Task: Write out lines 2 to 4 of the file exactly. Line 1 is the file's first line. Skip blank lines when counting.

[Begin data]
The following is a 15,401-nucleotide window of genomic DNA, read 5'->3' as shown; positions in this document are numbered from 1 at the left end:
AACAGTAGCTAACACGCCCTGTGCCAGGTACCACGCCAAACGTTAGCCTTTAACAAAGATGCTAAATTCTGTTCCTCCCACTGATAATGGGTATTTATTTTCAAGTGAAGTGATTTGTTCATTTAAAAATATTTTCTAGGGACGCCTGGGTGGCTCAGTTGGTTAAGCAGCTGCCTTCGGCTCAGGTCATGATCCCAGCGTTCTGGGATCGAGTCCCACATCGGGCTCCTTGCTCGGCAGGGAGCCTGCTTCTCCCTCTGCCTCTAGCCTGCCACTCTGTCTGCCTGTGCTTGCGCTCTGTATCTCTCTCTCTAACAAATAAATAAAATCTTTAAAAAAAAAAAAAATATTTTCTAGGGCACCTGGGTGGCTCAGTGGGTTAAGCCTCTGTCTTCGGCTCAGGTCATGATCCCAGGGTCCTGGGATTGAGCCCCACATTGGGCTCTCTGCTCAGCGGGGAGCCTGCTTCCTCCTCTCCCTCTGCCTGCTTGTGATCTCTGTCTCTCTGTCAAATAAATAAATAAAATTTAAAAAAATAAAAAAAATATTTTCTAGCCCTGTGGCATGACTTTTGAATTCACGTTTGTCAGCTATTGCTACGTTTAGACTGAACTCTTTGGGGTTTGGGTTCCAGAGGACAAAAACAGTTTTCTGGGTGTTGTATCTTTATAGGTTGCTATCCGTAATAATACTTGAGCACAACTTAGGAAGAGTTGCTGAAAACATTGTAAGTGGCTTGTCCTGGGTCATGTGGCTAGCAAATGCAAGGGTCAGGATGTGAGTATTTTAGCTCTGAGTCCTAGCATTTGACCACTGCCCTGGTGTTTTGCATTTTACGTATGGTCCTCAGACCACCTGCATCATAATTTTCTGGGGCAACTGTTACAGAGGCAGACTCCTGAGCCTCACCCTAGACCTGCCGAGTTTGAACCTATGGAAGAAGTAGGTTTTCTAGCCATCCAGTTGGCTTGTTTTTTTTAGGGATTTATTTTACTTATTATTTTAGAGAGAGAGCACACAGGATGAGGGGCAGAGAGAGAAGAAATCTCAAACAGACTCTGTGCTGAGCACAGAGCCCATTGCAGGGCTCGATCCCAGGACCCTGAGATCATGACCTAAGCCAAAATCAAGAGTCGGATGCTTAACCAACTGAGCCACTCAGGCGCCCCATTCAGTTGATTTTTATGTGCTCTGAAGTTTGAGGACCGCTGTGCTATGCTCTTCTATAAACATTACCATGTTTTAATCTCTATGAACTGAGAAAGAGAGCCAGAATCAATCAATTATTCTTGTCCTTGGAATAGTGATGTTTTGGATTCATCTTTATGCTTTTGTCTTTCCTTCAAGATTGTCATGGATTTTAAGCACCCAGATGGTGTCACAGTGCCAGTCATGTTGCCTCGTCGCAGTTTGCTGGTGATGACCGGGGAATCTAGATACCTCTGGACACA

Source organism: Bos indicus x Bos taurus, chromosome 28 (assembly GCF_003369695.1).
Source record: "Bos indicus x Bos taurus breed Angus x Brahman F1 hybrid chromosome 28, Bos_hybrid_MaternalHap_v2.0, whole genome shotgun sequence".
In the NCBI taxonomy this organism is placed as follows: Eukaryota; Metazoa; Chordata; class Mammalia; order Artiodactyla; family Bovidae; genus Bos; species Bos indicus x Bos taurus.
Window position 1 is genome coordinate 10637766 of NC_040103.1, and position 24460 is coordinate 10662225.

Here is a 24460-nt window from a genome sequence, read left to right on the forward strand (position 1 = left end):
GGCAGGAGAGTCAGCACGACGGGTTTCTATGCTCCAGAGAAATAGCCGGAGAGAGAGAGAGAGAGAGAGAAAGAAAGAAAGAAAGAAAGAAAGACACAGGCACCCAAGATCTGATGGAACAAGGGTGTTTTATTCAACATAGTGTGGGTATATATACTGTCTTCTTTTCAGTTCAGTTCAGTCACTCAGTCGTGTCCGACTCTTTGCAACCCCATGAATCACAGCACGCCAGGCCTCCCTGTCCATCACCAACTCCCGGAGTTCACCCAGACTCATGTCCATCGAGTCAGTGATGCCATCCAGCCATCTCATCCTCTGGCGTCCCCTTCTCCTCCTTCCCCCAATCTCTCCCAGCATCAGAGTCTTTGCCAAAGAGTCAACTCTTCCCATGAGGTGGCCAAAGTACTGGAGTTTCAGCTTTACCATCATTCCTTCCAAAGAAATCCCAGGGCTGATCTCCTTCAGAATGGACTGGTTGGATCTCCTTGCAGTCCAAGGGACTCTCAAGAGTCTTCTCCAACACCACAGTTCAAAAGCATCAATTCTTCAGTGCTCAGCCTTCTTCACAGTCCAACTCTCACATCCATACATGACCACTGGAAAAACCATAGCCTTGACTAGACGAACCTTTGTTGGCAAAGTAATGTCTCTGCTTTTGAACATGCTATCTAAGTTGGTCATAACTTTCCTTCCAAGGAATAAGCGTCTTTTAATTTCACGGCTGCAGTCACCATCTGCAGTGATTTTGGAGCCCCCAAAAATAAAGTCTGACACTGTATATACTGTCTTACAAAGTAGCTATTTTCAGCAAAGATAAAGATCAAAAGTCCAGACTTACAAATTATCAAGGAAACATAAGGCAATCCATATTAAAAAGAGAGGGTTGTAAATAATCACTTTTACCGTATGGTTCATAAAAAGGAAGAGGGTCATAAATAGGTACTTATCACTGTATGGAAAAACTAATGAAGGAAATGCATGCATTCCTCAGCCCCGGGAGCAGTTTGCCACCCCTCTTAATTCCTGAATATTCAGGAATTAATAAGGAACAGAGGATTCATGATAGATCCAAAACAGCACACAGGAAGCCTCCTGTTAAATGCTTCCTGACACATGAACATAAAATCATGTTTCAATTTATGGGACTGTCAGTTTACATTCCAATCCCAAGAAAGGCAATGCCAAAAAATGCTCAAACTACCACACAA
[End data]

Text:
AACAGTAGCTAACACGCCCTGTGCCAGGTACCACGCCAAACGTTAGCCTTTAACAAAGATGCTAAATTCTGTTCCTCCCACTGATAATGGGTATTTATTTTCAAGTGAAGTGATTTGTTCATTTAAAAATATTTTCTAGGGACGCCTGGGTGGCTCAGTTGGTTAAGCAGCTGCCTTCGGCTCAGGTCATGATCCCAGCGTTCTGGGATCGAGTCCCACATCGGGCTCCTTGCTCGGCAGGGAGCCTGCTTCTCCCTCTGCCTCTAGCCTGCCACTCTGTCTGCCTGTGCTTGCGCTCTGTATCTCTCTCTCTAACAAATAAATAAAATCTTTAAAAAAAAAAAAAATATTTTCTAGGGCACCTGGGTGGCTCAGTGGGTTAAGCCTCTGTCTTCGGCTCAGGTCATGATCCCAGGGTCCTGGGATTGAGCCCCACATTGGGCTCTCTGCTCAGCGGGGAGCCTGCTTCCTCCTCTCCCTCTGCCTGCTTGTGATCTCTGTCTCTCTGTCAAATAAATAAATAAAATTTAAAAAAATAAAAAAAATATTTTCTAGCCCTGTGGCATGACTTTTGAATTCACGTTTGTCAGCTATTGCTACGTTTAGACTGAACTCTTTGGGGTTTGGGTTCCAGAGGACAAAAACAGTTTTCTGGGTGTTGTATCTTTATAGGTTGCTATCCGTAATAATACTTGAGCACAACTTAGGAAGAGTTGCTGAAAACATTGTAAGTGGCTTGTCCTGGGTCATGTGGCTAGCAAATGCAAGGGTCAGGATGTGAGTATTTTAGCTCTGAGTCCTAGCATTTGACCACTGCCCTGGTGTTTTGCATTTTACGTATGGTCCTCAGACCACCTGCATCATAATTTTCTGGGGCAACTGTTACAGAGGCAGACTCCTGAGCCTCACCCTAGACCTGCCGAGTTTGAACCTATGGAAGAAGTAGGTTTTCTAGCCATCCAGTTGGCTTGTTTTTTTTAGGGATTTATTTTACTTATTATTTTAGAGAGAGAGCACACAGGATGAGGGGCAGAGAGAGAAGAAATCTCAAACAGACTCTGTGCTGAGCACAGAGCCCATTGCAGGGCTCGATCCCAGGACCCTGAGATCATGACCTAAGCCAAAATCAAGAGTCGGATGCTTAACCAACTGAGCCACTCAGGCGCCCCATTCAGTTGATTTTTATGTGCTCTGAAGTTTGAGGACCGCTGTGCTATGCTCTTCTATAAACATTACCATGTTTTAATCTCTATGAACTGAGAAAGAGAGCCAGAATCAATCAATTATTCTTGTCCTTGGAATAGTGATGTTTTGGATTCATCTTTATGCTTTTGTCTTTCCTTCAAGATTGTCATGGATTTTAAGCACCCAGATGGTGTCACAGTGCCAGTCATGTTGCCTCGTCGCAGTTTGCTGGTGATGACCGGGGAATCTAGATACCTCTGGACACA

Source organism: Bos indicus x Bos taurus, chromosome 28 (assembly GCF_003369695.1).
Source record: "Bos indicus x Bos taurus breed Angus x Brahman F1 hybrid chromosome 28, Bos_hybrid_MaternalHap_v2.0, whole genome shotgun sequence".